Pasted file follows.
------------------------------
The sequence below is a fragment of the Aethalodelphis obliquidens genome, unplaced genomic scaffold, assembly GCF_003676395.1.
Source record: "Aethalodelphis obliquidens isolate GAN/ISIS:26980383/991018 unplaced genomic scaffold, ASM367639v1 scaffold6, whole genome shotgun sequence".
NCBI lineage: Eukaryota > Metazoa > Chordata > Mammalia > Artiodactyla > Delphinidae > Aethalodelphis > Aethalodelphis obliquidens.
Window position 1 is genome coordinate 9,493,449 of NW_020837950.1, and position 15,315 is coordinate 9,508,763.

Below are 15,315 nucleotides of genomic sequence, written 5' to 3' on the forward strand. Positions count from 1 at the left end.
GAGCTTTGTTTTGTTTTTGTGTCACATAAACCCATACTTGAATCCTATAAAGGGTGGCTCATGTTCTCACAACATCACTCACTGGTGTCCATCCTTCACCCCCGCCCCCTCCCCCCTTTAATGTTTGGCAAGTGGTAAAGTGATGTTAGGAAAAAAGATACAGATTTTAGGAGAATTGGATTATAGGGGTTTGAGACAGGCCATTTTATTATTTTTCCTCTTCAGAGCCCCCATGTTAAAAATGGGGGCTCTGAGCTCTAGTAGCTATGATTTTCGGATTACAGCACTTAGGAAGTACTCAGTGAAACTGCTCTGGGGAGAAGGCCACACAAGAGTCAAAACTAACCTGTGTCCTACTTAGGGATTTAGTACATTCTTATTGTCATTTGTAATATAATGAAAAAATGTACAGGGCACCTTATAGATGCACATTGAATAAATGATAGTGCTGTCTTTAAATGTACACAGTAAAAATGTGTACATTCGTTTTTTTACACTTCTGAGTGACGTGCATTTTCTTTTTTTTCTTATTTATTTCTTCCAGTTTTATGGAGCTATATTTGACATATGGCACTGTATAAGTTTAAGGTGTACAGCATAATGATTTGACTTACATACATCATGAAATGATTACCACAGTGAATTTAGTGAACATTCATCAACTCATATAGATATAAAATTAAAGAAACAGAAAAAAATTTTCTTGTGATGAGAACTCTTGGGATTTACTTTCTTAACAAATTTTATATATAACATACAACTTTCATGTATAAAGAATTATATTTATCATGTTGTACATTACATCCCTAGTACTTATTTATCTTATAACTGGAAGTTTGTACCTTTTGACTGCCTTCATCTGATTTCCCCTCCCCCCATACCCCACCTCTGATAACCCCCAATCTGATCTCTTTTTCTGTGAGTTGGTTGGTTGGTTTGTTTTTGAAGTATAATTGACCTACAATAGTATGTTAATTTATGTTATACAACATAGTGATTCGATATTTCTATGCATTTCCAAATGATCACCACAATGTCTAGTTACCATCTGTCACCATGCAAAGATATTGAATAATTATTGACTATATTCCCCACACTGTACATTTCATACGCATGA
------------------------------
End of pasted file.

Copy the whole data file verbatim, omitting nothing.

The sequence below is a fragment of the Aethalodelphis obliquidens genome, unplaced genomic scaffold, assembly GCF_003676395.1.
Source record: "Aethalodelphis obliquidens isolate GAN/ISIS:26980383/991018 unplaced genomic scaffold, ASM367639v1 scaffold6, whole genome shotgun sequence".
NCBI lineage: Eukaryota > Metazoa > Chordata > Mammalia > Artiodactyla > Delphinidae > Aethalodelphis > Aethalodelphis obliquidens.
Window position 1 is genome coordinate 9,493,449 of NW_020837950.1, and position 15,315 is coordinate 9,508,763.

Below are 15,315 nucleotides of genomic sequence, written 5' to 3' on the forward strand. Positions count from 1 at the left end.
GAGCTTTGTTTTGTTTTTGTGTCACATAAACCCATACTTGAATCCTATAAAGGGTGGCTCATGTTCTCACAACATCACTCACTGGTGTCCATCCTTCACCCCCGCCCCCTCCCCCCTTTAATGTTTGGCAAGTGGTAAAGTGATGTTAGGAAAAAAGATACAGATTTTAGGAGAATTGGATTATAGGGGTTTGAGACAGGCCATTTTATTATTTTTCCTCTTCAGAGCCCCCATGTTAAAAATGGGGGCTCTGAGCTCTAGTAGCTATGATTTTCGGATTACAGCACTTAGGAAGTACTCAGTGAAACTGCTCTGGGGAGAAGGCCACACAAGAGTCAAAACTAACCTGTGTCCTACTTAGGGATTTAGTACATTCTTATTGTCATTTGTAATATAATGAAAAAATGTACAGGGCACCTTATAGATGCACATTGAATAAATGATAGTGCTGTCTTTAAATGTACACAGTAAAAATGTGTACATTCGTTTTTTTACACTTCTGAGTGACGTGCATTTTCTTTTTTTTCTTATTTATTTCTTCCAGTTTTATGGAGCTATATTTGACATATGGCACTGTATAAGTTTAAGGTGTACAGCATAATGATTTGACTTACATACATCATGAAATGATTACCACAGTGAATTTAGTGAACATTCATCAACTCATATAGATATAAAATTAAAGAAACAGAAAAAAATTTTCTTGTGATGAGAACTCTTGGGATTTACTTTCTTAACAAATTTTATATATAACATACAACTTTCATGTATAAAGAATTATATTTATCATGTTGTACATTACATCCCTAGTACTTATTTATCTTATAACTGGAAGTTTGTACCTTTTGACTGCCTTCATCTGATTTCCCCTCCCCCCATACCCCACCTCTGATAACCCCCAATCTGATCTCTTTTTCTGTGAGTTGGTTGGTTGGTTTGTTTTTGAAGTATAATTGACCTACAATAGTATGTTAATTTATGTTATACAACATAGTGATTCGATATTTCTATGCATTTCCAAATGATCACCACAATGTCTAGTTACCATCTGTCACCATGCAAAGATATTGAATAATTATTGACTATATTCCCCACACTGTACATTTCATACGCATGA